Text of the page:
Author Bio ▼

Jamie Hailstone is a freelance journalist and author, who has also contributed to numerous national business titles including Utility Week, the Municipal Journal, Environment Journal and consumer titles such as Classic Rock.
November 29, 2018

Get the SHP newsletter

Daily health and safety news, job alerts and resources


EU study predicts future health and safety risks

Worker stress levels are set to rise with increased monitoring of staff, frequent job changes and management by algorithm, according to a new study.

stressA new report by EU-OSHA finds that while employees are less likely to work in traditionally hazardous environments in the future, stress levels may rise due to the digitalisation of many working practices.

The study, which looks at how occupational safety and health in Europe is set to change by 2025, warns increased monitoring of workers, an assumption of being available 24/7, frequent job changes and management by algorithm will raise stress levels amongst employees.

In addition, it also predicts increased ergonomic risks, caused by human/machine interfaces, a growth in mobile working and cyber-security risks.

“Robotics and automation, commonly in manufacturing but also in the care industry, have improved OSH through reduced exposure of workers to hazardous environments and ergonomic hazards,” the report states.

“However, there are also hazards associated with workers interacting with automated equipment, particularly collaborative robots, such as collisions, increased work pace and increased cognitive load. Improved electronic monitoring makes it possible to alert workers to the presence of hazardous substances.

“Work-related stress is widespread as a result of extensive job and financial insecurity, poor work-life balance, the lack of predictability in the grey economy, work intensification in some jobs and task deprivation in others. Intrusive workplace electronic monitoring leads to stress and overwork,” the report adds.
“Some workers may also suffer from stress due to a lack of autonomy and job variation.”

The report also warns that increased digitalisation will lead to new forms of employment status, with more workers being treated as self-employed and who could fall outside existing health and safety regulation.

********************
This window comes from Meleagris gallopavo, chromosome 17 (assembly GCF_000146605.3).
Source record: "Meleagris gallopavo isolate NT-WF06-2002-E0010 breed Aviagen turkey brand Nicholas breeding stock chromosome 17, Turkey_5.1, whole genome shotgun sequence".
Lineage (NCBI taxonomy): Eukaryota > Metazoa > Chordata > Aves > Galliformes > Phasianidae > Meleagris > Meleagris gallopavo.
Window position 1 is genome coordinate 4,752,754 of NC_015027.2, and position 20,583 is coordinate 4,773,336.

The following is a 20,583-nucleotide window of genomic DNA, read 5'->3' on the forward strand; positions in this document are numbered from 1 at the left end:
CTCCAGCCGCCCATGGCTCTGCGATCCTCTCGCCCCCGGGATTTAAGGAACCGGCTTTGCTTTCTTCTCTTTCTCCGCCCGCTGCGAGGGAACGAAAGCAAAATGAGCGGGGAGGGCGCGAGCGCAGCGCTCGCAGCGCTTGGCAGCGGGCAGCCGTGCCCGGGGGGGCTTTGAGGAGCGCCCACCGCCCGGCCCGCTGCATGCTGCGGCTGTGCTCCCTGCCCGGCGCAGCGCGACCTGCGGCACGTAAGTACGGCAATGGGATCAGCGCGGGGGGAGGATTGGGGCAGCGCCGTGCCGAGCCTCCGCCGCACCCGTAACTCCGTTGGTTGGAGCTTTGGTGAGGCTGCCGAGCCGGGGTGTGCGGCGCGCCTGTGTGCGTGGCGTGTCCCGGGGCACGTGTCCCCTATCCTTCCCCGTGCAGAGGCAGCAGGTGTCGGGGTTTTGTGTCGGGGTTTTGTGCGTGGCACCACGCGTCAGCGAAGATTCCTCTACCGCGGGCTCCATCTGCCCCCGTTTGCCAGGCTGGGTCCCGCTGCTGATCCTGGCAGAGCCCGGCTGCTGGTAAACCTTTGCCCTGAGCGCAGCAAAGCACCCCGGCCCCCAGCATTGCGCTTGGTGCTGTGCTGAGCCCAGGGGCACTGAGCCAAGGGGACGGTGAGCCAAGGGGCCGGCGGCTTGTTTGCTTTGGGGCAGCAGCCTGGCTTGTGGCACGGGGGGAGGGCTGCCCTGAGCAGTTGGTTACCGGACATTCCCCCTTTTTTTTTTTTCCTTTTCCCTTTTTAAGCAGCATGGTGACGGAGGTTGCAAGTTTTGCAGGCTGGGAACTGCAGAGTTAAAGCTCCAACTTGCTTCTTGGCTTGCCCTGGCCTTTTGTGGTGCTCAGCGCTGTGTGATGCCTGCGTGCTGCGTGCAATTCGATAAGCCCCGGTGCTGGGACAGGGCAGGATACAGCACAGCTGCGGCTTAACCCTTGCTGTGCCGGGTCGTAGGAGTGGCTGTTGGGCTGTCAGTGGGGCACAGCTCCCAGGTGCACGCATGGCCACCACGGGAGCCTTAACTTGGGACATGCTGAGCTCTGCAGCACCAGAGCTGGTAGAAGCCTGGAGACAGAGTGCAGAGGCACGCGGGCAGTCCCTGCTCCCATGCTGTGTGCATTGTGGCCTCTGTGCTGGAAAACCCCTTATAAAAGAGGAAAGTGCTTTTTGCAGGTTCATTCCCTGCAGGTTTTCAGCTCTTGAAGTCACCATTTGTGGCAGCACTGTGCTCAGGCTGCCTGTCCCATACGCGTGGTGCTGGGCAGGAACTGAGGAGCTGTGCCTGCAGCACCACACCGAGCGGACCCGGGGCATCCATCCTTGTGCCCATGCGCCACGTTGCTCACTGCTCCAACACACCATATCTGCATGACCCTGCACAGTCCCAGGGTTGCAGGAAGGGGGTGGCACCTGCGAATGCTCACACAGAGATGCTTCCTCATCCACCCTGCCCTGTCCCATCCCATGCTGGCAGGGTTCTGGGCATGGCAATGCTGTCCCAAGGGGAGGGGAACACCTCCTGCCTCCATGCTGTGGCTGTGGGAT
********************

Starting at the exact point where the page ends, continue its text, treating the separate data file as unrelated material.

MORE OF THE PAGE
In order to meet the challenges ahead, it recommends advanced workplace risk assessments, using the unpreceded opportunities offered by digital technologies, like wearables and Big Data, and a proactive worker-centred approach in the planning and implementation of digitalisation strategies.

The report – Foresight on new and emerging occupational safety and health risks associated with digitalisation by 2025 – is available on the EU-OSHA website.

Download: Stress - A Barbour Guide

The NHS defines stress as the feeling of being under too much mental or emotional pressure. A situation that feels stressful to one person may be motivating to someone else, so what can you do to tackle the problem when pressure becomes stressful in the workplace?

Download this exclusive guide from Barbour EHS and get to grips with:

  • Symptoms of Stress;
  • Work Related Stress;
  • Seeking Help and Support;
  • Some Tools to Tackle Stress;
  • Mental Health at Work and the Law.

Download the guide >>

Related Topics

Notify of
1 Comment
Newest Most Voted
Inline Feedbacks
View all comments
Nigel Evelyn-Dupree
Nigel Evelyn-Dupree
1 year ago

Appreciate the EU Future Horizons Study although, it reminds me of the HSE RR 600 version 2007 identifying the 2017 Hourglass Economy of “haves and have-nots” that, sort of, haunts me today as, 30% of UK population now classified as functionally illiterate, in effect, excluded from life-long learning and then, the 19% of teenagers with existing visual disruption growing nearly three fold to 58% as DSE user operators in education or the workplace suffering the debilitating affects of eye-strain manifesting as visual Dyslexics solely due to, the “visual repetitive stress injuries” caused by over-exposure to the standard black on white… Read more »